‘Encourage Prevention Centres Rather Than Hospitals’
“My dream is to be able to serve the needy till I die,” says Dr Chris Vijay, President of the Cardio Renal Society of America, in an interview with Future Medicine. Here, Dr Vijay talks about his academic and professional life, and evaluates current cardiology practices in India and America. He chaired the cardiovascular track for the Global Health Summit 2013
By Sumithra Sathyan
Let’s start with your academic background. How is your journey so far as a doctor?
My journey as a doctor is interesting. I was lucky to have diverse experience, both culturally and medically. From St Xavier’s College in Mumbai to KMC in Manipal and Mangalore to the postgraduate training in Mumbai and Delhi, I was exposed to different languages and had some amazing colleagues. I did postgraduate training in Oxford region in Kettering, then diabetes and endocrinology training in Southampton . The Master’s degree provided a chance to get into the Cardiology Fellowship Programme in Arizona where I had an exceptional experience that led to my first job as a cardiologist and the director of Heart Failure Programme at Arizona Heart Institute. I learned a lot while on the job at AHI and was asked to step up as the director of research.
What’s been the most important change since you joined the medical profession?
Advancement in technology has been a major change. It is good and bad in many ways. Certainly, it has allowed us to diagnose better, faster and more efficiently. At the same time, these diagnostics come with a big price tag. Is spite of the technological advances, we have not seen significant change in mortality. If anything, the prevalence of chronic diseases is only growing and it looks as if by 2030, a quarter of the population of the world will be more than 65 years of age and will suffer many chronic ailments.
Are you happy with the quality of doctors coming out of the medical colleges in India and the role played by the MCI?
I was appalled by a recent article published in the Health Affairs journal. This article reports on the quality of care delivered by private and public providers of primary healthcare services in rural and urban India. Correct diagnoses were rare, incorrect treatments were widely prescribed, and adherence to clinical checklists was higher in private than in public clinics. There appears to be an urgent need to measure the quality of healthcare services systematically and to improve the quality of medical education among other policy changes.
What measures should be taken by the government to bridge the gap between the demand and supply of cardiologists?
The healthcare workers can be trained to obtain a certification in cardiodiabetes or noncommunicable disease prevention.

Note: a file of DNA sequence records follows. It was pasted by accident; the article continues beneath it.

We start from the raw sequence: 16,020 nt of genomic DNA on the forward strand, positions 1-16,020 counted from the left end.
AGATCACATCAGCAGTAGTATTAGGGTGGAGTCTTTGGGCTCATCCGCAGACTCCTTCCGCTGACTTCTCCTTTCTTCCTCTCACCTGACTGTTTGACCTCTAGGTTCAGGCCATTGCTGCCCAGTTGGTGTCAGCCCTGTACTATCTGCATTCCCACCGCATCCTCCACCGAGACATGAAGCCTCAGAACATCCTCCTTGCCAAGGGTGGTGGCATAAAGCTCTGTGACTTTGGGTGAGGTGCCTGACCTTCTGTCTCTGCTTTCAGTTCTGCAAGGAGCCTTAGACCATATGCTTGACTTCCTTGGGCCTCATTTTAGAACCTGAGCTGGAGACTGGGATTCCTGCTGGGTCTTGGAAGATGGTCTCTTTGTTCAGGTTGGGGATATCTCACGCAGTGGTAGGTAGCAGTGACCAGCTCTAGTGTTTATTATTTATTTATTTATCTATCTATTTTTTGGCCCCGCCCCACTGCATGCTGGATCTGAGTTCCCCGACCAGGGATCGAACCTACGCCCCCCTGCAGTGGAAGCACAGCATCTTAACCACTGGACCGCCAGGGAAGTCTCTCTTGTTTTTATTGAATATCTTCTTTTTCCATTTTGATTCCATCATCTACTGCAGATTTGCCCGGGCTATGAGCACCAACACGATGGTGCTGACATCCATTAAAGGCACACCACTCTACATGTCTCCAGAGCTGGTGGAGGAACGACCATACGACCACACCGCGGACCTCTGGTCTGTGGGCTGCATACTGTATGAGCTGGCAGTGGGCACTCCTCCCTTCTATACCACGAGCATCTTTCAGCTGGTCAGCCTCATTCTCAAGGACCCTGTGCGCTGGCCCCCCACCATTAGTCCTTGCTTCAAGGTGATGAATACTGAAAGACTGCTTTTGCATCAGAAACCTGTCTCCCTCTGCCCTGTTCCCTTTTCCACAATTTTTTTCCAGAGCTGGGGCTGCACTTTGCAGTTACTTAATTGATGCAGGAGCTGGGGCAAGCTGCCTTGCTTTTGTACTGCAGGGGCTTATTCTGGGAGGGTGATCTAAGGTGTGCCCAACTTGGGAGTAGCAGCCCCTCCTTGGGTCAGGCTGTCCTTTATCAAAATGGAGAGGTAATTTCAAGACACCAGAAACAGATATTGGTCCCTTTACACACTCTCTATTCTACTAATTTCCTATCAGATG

Primordial and primary prevention is urgently needed both in rural and urban setting.
A low cost insurance plan should be implemented to facilitate patients to seek attention for risk assessment even when they have no symptoms.
How do you evaluate practice of cardiology in India and America?
In many parts of the US, the winds are indeed headed for practices merging with hospitals. An enfeebled economy, combined with declining insurance reimbursements and rising costs, is still driving more cardiologists to engage in conversation with hospitals discussing integration.
Insurance coverage for smoking cessation/counseling is being addressed in legislature in the US. I hope this will happen in India as well.
In the US, cardiovascular quality programmes are active, including H2H (Hospital to Home in Heart Failure) and D2B (Door to Balloon Time for acute heart attacks.
What are the major issues of a healthy society in India?
The major challenge for the governments in low income countries such as India is to develop cost-effective strategies to respond to the threat from cardiovascular disease and its risk factors such as hypertension, diabetes, abdominal obesity, smoking, lack of physical exercise and high cholesterol.
The medical curricula need to be extensively revised to incorporate these diseases into the main stream.
Your dream and message to society?
Last week, we were in Ladakh on a medical mission helping the needy Tibetan refugees. It brought so much of spiritual happiness that is indescribable. My dream is to be able to serve the needy till I die. I do believe that we can surmount the progression of atherosclerosis and prevent diabetes, heart attacks and strokes. Being nice, being constructive in the problem solving mode and not in problem dwelling mode, being value driven and tolerant and develop a personal sense of righteousness or dharma while serving others at all times would be my message to society that will bring individual peace and social harmony.
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